Gary Parker is one of my favorite photographers and he’s also one of my mentors. His work in his Genius and Gurus gallery looks like the who’s who of high tech and features the best shots of Bill Gates and Steve Jobs I’ve ever seen. He’s a flexible and creative photographer who can be thrown into the worst situation and come out with a great shot – guaranteed. I know this to be true because I’ve witnessed it firsthand at my own house, but I’ve also enjoyed his many stories through the years. Now I thought it might be fun to have Gary share some of those stories with you as this is what really happens in the “real world” to get the big money shots.
If you want to learn how to get more creative – this is it, so enjoy!
In Gary’s Own Words
Which dog breed is like a basketball with legs and has a face so gorgeous, it looks like it ran into a brick wall at high speed??? Which dog breed is SO ugly it’s stunningly beautiful? Specifically, that would be Piggy, my favorite English Bulldog, a professional model/actor I’ve shot for several advertising campaigns.
Piggy’s a pro mainly due to the fact she’s mellow and super easy going, a trait of many “trained dogs” - who actually do no tricks. Most professional cats & dogs are simply malleable, cooperative animals who will allow you to position them as you wish... We call these “behaviors” on pet product shoots – not tricks. For Piggy, a great “behavior” might be sitting on a stool – without jumping off. For a cat, ANY behavior is special...
During this large advertising shoot of about 45 cats & dogs, I looked forward to shooting Piggy most since she’s just SO beautiful and cooperative. When we got to Piggy, we began with dignified shots of Piggy hanging out on the deck, first sitting properly with her lovely model owner. At some point I asked the model for a bit more dog love – more intimacy with her loving Piggy – whereupon Piggy’s HUGE tongue actually went into the model’s mouth at least a couple times. Excellent!!! The very experienced human/lady model just kept right on modeling! Hey, as a model, french kissing a bulldog is just part of the gig... Lay it on me, Piggy!!!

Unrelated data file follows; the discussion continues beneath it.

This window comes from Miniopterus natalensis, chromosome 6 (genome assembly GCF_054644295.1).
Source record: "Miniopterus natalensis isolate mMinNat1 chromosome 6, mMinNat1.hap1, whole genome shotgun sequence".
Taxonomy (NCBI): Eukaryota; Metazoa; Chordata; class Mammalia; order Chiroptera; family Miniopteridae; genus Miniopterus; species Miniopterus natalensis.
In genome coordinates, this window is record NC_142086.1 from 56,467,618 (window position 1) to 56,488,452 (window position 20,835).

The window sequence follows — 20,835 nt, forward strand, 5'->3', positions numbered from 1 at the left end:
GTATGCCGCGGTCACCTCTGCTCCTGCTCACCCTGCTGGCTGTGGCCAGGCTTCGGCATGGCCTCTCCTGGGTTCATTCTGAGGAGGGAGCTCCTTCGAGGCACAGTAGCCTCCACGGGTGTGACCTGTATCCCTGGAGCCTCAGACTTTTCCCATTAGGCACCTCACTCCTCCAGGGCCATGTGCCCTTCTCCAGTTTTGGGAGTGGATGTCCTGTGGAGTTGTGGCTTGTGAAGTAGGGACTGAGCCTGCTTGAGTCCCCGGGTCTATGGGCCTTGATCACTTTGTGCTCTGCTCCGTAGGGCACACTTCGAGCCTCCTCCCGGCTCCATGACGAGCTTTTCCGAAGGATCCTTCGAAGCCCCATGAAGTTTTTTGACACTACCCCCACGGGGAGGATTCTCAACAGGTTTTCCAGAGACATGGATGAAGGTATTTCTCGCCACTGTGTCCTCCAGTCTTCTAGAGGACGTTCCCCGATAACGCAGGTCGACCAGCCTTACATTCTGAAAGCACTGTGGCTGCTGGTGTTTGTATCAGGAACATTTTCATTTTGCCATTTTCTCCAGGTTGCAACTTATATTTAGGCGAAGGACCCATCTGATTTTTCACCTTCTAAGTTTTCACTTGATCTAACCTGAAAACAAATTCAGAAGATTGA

Once I knew I’d nailed all the “proper” shots of Piggy behaving nicely with her model/human, it was Piggy’s turn to do whatever Piggy wanted to do. First she stood in a chair where she howled for fun – utterly hysterical – with the posture of a singer. Then, worn out, Piggy got down on the deck where she promptly passed out, dog tired from frenching the model – must have been exhausting work.... I dropped to the deck and start shooting the sleeping Piggy - at Piggy’s eye-level. Part of shooting pets successfully is moving slowly and in being very patient so I just lay there, mostly waiting to see what an animal might do. One “secret” in this biz truly is patience yet at times you find yourself in absurdly awkward positions where my assistants have to put pillows under me, wherever it hurts most.
When you lay on a deck flat on your stomach, looking up while making pictures, it takes about 5 minutes for your neck to start aching so I came up with a more relaxing idea for both Piggy and the photographer. I reached out to the sleeping Piggy and simply rolled her, like a basketball, onto her back. Piggy didn’t blink or pay attention at all. Rather, she was 100% cool lying on her back, dozing, as I made frames til my neck was killing me. The fact Piggy cooperated with me spontaneously rolling her onto her back was remarkable, a big thrill to a guy who loves playing with cool dogs.